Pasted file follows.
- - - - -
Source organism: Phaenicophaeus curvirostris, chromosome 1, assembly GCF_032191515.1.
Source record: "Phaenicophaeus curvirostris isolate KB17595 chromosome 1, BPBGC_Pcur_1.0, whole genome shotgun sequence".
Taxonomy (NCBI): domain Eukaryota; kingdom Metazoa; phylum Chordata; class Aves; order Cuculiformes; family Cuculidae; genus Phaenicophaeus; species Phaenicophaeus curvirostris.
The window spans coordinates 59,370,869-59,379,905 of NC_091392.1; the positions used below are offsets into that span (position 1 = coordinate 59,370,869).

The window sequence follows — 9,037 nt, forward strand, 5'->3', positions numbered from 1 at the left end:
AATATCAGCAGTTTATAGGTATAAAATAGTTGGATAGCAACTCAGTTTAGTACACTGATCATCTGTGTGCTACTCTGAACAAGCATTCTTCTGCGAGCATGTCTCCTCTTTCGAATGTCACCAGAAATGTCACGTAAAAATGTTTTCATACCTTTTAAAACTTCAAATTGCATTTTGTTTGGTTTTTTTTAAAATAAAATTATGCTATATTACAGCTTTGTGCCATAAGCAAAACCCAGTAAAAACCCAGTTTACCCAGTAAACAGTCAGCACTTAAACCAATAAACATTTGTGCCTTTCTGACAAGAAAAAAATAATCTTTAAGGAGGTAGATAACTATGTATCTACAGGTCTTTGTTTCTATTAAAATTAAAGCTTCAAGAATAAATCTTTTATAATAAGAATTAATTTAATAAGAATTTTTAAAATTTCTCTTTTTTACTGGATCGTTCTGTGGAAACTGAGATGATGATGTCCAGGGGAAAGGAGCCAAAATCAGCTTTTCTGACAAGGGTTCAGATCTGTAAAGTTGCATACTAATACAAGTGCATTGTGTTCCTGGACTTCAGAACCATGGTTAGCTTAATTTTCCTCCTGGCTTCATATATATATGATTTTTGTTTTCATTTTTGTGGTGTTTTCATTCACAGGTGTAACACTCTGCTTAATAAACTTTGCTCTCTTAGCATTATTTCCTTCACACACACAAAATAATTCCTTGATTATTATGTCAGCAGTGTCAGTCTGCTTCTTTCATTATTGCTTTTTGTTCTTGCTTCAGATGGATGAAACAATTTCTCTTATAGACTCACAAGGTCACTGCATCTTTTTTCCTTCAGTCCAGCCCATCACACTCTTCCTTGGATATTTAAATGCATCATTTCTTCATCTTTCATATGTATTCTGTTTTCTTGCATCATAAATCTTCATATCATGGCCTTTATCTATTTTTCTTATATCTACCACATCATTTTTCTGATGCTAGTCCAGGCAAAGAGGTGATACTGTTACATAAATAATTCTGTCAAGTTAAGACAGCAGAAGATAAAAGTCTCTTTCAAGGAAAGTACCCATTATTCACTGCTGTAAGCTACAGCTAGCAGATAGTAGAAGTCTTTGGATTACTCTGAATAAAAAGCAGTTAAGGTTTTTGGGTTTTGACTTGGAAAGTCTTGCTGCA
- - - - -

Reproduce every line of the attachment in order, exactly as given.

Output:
Source organism: Phaenicophaeus curvirostris, chromosome 1, assembly GCF_032191515.1.
Source record: "Phaenicophaeus curvirostris isolate KB17595 chromosome 1, BPBGC_Pcur_1.0, whole genome shotgun sequence".
Taxonomy (NCBI): domain Eukaryota; kingdom Metazoa; phylum Chordata; class Aves; order Cuculiformes; family Cuculidae; genus Phaenicophaeus; species Phaenicophaeus curvirostris.
The window spans coordinates 59,370,869-59,379,905 of NC_091392.1; the positions used below are offsets into that span (position 1 = coordinate 59,370,869).

The window sequence follows — 9,037 nt, forward strand, 5'->3', positions numbered from 1 at the left end:
AATATCAGCAGTTTATAGGTATAAAATAGTTGGATAGCAACTCAGTTTAGTACACTGATCATCTGTGTGCTACTCTGAACAAGCATTCTTCTGCGAGCATGTCTCCTCTTTCGAATGTCACCAGAAATGTCACGTAAAAATGTTTTCATACCTTTTAAAACTTCAAATTGCATTTTGTTTGGTTTTTTTTAAAATAAAATTATGCTATATTACAGCTTTGTGCCATAAGCAAAACCCAGTAAAAACCCAGTTTACCCAGTAAACAGTCAGCACTTAAACCAATAAACATTTGTGCCTTTCTGACAAGAAAAAAATAATCTTTAAGGAGGTAGATAACTATGTATCTACAGGTCTTTGTTTCTATTAAAATTAAAGCTTCAAGAATAAATCTTTTATAATAAGAATTAATTTAATAAGAATTTTTAAAATTTCTCTTTTTTACTGGATCGTTCTGTGGAAACTGAGATGATGATGTCCAGGGGAAAGGAGCCAAAATCAGCTTTTCTGACAAGGGTTCAGATCTGTAAAGTTGCATACTAATACAAGTGCATTGTGTTCCTGGACTTCAGAACCATGGTTAGCTTAATTTTCCTCCTGGCTTCATATATATATGATTTTTGTTTTCATTTTTGTGGTGTTTTCATTCACAGGTGTAACACTCTGCTTAATAAACTTTGCTCTCTTAGCATTATTTCCTTCACACACACAAAATAATTCCTTGATTATTATGTCAGCAGTGTCAGTCTGCTTCTTTCATTATTGCTTTTTGTTCTTGCTTCAGATGGATGAAACAATTTCTCTTATAGACTCACAAGGTCACTGCATCTTTTTTCCTTCAGTCCAGCCCATCACACTCTTCCTTGGATATTTAAATGCATCATTTCTTCATCTTTCATATGTATTCTGTTTTCTTGCATCATAAATCTTCATATCATGGCCTTTATCTATTTTTCTTATATCTACCACATCATTTTTCTGATGCTAGTCCAGGCAAAGAGGTGATACTGTTACATAAATAATTCTGTCAAGTTAAGACAGCAGAAGATAAAAGTCTCTTTCAAGGAAAGTACCCATTATTCACTGCTGTAAGCTACAGCTAGCAGATAGTAGAAGTCTTTGGATTACTCTGAATAAAAAGCAGTTAAGGTTTTTGGGTTTTGACTTGGAAAGTCTTGCTGCA